Even at Singapore’s very low fatality rate of 0.1%, their hesitancy may translate into at least 300 deaths and 600 hospitalisations in intensive care units (ICU), given the figures from the recent four weeks. (Please compare that, if you will, to the current total toll of 30 dead and around 40 people requiring ICU care in the past 28 days to see how much worse the situation can get.)
If it was only about the unvaccinated paying the price for their ignorance, I would be quite indifferent about them having to pay it. They knew the risks, so they have to bear the consequences. But the problem is that a society of millions is often only as strong as its weakest links.
Firstly, even fully vaccinated individuals are at risk of contracting the disease and dying from it. It’s much smaller, but it exists.
Given the current figures, continued vaccine hesitancy could add another 100 dead and another 600 people in ICU, bringing it to a grand total of 400 dead and 1200 requiring intensive care. This is still very low by global standards, but unacceptably high domestically.
Secondly, the Singaporean society is generally risk-averse and has gotten used to considering almost any number of local cases as unacceptable, putting pressure on the government to continue with socially and economically crippling restrictions. However, these threaten everything, from employment and education, to timely completion of HDB apartments that thousands are waiting for.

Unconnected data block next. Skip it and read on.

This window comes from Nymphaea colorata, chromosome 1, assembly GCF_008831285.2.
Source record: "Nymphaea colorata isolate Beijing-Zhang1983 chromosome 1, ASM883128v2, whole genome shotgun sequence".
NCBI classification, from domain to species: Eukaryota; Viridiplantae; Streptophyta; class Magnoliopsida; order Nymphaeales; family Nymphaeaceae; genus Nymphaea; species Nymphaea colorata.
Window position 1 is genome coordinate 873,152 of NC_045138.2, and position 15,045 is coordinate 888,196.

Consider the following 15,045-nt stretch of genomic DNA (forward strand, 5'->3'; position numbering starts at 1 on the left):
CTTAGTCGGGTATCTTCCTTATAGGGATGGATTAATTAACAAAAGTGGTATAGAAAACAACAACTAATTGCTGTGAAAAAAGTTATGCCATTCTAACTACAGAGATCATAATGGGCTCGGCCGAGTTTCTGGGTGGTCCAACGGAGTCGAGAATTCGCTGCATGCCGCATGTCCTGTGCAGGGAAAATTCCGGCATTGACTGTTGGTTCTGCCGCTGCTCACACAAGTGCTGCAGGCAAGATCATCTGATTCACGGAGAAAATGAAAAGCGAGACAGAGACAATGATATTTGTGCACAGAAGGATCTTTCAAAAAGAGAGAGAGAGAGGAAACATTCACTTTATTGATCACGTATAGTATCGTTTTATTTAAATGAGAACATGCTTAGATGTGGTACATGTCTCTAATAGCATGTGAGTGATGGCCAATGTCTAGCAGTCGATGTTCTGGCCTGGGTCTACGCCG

Despite warnings from the multi-ministry task force that daily number of cases can climb to 3,000 in the coming weeks as the country reopens its economy, the authorities faced considerable public pushback which, again, forced them to reapply some pandemic curbs, scale back public gatherings and make work-from-home the default mode for companies able to offer it.
Unfortunately, Singapore is not a country that can remain self-sufficient in unending lockdowns.
The cost of staying isolated
As a small island that thrives on international trade and which imports pretty much all of the goods and food consumed locally, it is always going to face a risk of some seepage of infectious diseases at its ports of entry. Larger countries can feed themselves, but Singapore can’t.
Having to deal with another 300,000 people, who are effectively stabbing the rest of the society in the back simply because of unfounded hysteria and fear, often perpetuated by conspiracy theorists on the Internet, is simply untenable. A small minority cannot hold the entire country hostage.